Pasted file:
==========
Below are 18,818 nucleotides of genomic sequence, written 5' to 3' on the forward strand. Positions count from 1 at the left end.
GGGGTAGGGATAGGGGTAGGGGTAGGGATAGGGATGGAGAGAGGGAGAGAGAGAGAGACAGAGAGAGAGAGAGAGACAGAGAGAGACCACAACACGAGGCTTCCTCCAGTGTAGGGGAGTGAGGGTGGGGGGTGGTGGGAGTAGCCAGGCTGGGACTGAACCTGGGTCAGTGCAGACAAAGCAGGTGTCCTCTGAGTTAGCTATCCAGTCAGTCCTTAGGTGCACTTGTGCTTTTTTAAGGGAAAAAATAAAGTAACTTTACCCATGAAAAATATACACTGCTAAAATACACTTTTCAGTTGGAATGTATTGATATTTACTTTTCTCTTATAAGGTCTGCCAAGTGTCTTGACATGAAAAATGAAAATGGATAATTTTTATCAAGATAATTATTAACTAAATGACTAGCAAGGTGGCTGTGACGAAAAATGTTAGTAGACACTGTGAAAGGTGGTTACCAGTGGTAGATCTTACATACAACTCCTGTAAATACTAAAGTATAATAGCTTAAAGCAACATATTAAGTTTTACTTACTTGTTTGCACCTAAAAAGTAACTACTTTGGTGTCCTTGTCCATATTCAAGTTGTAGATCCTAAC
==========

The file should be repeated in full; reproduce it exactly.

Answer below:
Below are 18,818 nucleotides of genomic sequence, written 5' to 3' on the forward strand. Positions count from 1 at the left end.
GGGGTAGGGATAGGGGTAGGGGTAGGGATAGGGATGGAGAGAGGGAGAGAGAGAGAGACAGAGAGAGAGAGAGAGACAGAGAGAGACCACAACACGAGGCTTCCTCCAGTGTAGGGGAGTGAGGGTGGGGGGTGGTGGGAGTAGCCAGGCTGGGACTGAACCTGGGTCAGTGCAGACAAAGCAGGTGTCCTCTGAGTTAGCTATCCAGTCAGTCCTTAGGTGCACTTGTGCTTTTTTAAGGGAAAAAATAAAGTAACTTTACCCATGAAAAATATACACTGCTAAAATACACTTTTCAGTTGGAATGTATTGATATTTACTTTTCTCTTATAAGGTCTGCCAAGTGTCTTGACATGAAAAATGAAAATGGATAATTTTTATCAAGATAATTATTAACTAAATGACTAGCAAGGTGGCTGTGACGAAAAATGTTAGTAGACACTGTGAAAGGTGGTTACCAGTGGTAGATCTTACATACAACTCCTGTAAATACTAAAGTATAATAGCTTAAAGCAACATATTAAGTTTTACTTACTTGTTTGCACCTAAAAAGTAACTACTTTGGTGTCCTTGTCCATATTCAAGTTGTAGATCCTAAC